Polyester or Epoxy. Can you tell just by looking? - Fiberglass RV
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Old 09-08-2020, 04:47 PM   #1
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Name: Tim
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Polyester or Epoxy. Can you tell just by looking?

It is so much cheaper to do repairs using polyester....but I canít tell if the original Fiberglass omg is poly or epoxy. The trailer is from 1975...not sure if that helps. Here is a picture of some Fiberglass if people can tell just by looking.
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Old 09-08-2020, 05:03 PM   #2
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1975 will not be epoxy. At that time epoxy woud not be in the open civillian market.
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Old 09-08-2020, 05:59 PM   #3
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Thank you very much
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Old 09-09-2020, 09:36 AM   #4
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I am not going to start an argument. That being said I have used epoxy resin since the early 60,s.. Use epoxy . While it is more expensive it adheres better, is stronger, is waterproof (polyester resin is not waterproof) and most of all the fumes from epoxy are much less toxic than polyester. Overall epoxy will make a better job.
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Old 09-09-2020, 10:33 AM   #5
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I use epoxy for the reasons above, but some people will develop sensitivity or allergy to Epoxies so be aware of that possibility.
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Old 10-17-2020, 10:25 AM   #6
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I've used both and the epoxy systems are easier to use. Epoxy systems will also let you choose between slow, medium and fast setup depending on the catalyst. I will argue that polyester is fine for smaller jobs on a Fiberglass camper if you prep properly and put a top coat over the repair. Also polyester has less shrinkage so it is less likely to pull away from the repair.
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Old 10-19-2020, 09:01 AM   #7
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Name: Dave W
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To use epoxy on what is almost certainly a polyester fibreglass trailer is just silly. To mix polyester and epoxy is just asking for trouble. Sand where you want to add more fibreglass to get through any wax or other residue, then start glassing, with a polyester resin.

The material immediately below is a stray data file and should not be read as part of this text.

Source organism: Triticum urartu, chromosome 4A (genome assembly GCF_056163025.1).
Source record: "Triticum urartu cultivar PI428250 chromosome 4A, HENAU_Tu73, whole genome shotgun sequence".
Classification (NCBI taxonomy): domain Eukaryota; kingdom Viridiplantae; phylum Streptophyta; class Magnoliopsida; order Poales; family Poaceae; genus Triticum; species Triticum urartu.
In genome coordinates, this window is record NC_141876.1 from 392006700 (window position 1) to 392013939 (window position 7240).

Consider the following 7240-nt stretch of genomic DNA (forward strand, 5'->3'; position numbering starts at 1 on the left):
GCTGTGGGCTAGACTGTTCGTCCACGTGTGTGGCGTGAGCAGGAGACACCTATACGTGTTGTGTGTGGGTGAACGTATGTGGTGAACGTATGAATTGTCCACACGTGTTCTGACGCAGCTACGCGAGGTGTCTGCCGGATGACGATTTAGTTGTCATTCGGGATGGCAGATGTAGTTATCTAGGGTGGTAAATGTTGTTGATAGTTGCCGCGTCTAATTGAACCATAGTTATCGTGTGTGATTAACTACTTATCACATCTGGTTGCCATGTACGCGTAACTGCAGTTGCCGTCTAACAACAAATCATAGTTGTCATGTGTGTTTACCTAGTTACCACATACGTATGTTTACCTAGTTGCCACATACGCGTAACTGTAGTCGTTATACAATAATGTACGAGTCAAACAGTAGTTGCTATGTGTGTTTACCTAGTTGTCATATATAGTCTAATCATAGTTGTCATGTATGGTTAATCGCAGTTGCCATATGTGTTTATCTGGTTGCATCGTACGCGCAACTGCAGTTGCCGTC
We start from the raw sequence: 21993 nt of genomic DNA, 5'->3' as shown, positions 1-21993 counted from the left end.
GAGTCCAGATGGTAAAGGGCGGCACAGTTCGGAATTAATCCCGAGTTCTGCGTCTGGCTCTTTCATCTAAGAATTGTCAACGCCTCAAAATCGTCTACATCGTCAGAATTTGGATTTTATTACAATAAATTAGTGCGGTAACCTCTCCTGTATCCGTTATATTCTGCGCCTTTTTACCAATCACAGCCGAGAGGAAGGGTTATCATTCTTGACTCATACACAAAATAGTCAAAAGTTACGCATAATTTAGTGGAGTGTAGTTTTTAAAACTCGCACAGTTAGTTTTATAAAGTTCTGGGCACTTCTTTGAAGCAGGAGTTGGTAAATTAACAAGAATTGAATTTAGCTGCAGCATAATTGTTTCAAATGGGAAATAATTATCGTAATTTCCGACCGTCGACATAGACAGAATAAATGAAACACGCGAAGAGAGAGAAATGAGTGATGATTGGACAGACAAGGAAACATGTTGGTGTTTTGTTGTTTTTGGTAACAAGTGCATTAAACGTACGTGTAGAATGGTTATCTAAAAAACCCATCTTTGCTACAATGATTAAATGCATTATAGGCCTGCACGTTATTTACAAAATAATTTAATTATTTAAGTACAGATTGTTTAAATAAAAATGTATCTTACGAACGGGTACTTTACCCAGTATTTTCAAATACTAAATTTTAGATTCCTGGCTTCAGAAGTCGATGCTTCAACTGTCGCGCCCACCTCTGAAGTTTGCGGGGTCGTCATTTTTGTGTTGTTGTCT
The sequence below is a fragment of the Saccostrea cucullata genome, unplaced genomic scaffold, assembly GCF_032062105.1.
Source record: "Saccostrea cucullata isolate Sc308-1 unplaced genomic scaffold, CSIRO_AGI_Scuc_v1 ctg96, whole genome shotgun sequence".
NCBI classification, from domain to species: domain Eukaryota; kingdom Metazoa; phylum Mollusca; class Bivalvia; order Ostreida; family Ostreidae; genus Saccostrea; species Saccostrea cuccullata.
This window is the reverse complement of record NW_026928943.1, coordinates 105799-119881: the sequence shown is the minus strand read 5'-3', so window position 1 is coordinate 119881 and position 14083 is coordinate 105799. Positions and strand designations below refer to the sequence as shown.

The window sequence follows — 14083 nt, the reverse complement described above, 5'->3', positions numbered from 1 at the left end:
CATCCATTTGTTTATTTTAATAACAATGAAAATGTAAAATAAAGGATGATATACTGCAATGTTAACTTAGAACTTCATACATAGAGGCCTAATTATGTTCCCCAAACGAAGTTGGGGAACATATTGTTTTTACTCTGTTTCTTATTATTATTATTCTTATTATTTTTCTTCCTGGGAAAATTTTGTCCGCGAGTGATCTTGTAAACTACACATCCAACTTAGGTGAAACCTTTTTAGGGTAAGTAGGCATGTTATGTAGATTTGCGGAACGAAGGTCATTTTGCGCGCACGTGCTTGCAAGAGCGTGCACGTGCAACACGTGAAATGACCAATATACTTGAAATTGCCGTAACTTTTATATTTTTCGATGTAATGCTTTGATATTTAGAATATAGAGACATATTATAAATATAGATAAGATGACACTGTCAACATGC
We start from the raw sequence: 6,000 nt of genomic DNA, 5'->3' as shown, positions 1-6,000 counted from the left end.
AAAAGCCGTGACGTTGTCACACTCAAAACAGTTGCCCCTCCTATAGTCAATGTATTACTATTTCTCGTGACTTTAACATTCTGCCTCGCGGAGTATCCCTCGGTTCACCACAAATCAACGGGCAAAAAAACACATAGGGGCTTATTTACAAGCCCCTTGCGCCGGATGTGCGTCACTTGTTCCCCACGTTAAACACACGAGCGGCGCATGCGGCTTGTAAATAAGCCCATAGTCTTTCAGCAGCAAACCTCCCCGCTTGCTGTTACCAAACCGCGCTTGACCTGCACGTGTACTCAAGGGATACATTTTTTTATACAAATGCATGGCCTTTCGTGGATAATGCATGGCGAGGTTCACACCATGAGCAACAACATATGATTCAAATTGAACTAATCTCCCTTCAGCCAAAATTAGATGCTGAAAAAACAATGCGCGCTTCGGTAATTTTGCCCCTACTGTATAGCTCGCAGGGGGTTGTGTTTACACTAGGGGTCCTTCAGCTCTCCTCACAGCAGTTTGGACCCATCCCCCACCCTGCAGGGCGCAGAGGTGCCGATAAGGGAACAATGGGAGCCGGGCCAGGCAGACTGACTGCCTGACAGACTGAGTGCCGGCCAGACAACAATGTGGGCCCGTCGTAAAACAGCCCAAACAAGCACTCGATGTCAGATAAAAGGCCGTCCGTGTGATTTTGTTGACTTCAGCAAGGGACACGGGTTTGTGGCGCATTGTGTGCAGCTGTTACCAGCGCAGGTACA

For good info, check out this thread: https://www.fiberglassrv.com/forums/...ass-52498.html

Steve Lankford, What are you talking about? Since most, (all?) fibreglass trailers use polyester resin, and the resin is not prone to leaking, I call that waterproof. I do believe you are looking for an argument. If your experience is with constant immersion in water, like a boat, then you are on the wrong fibreglass site. Your advice is inappropriate for the users of this site, and not helpful.
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Old 10-19-2020, 09:03 AM   #8
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I found two gallons of west system marine epoxy and hardner on my buy/sell sight for cheap. So I’ve been using that. I have sanded and ace toned the area before glassing. The stuff is making great adhesion. Thanks to all the advice.
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Old 10-19-2020, 11:23 AM   #9
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It is very unlikely your trailer was made with epoxy, but epoxy is an excellent material to do any repairs with. I've used a lot of it on polyester boats and never had any problems, and as mentioned, you can pick the curing speed and the viscosity with epoxy. That can really help. Epoxy can be as thin as paint thinner, or as thick as peanut butter. It can be made to cure in a couple of minutes, or over a 48 hour time frame.

However, remember that epoxy adheres well to polyester, but polyester does not adhere well to epoxy. So, if you use epoxy, stay with it on all future repairs.
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Old 10-19-2020, 11:27 AM   #10
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Quote:
Originally Posted by Steve Lankford View Post
(polyester resin is not waterproof)

I wonder how many thousands, or millions, of boats have been made with polyester? Are they not waterproof?
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Old 10-19-2020, 12:09 PM   #11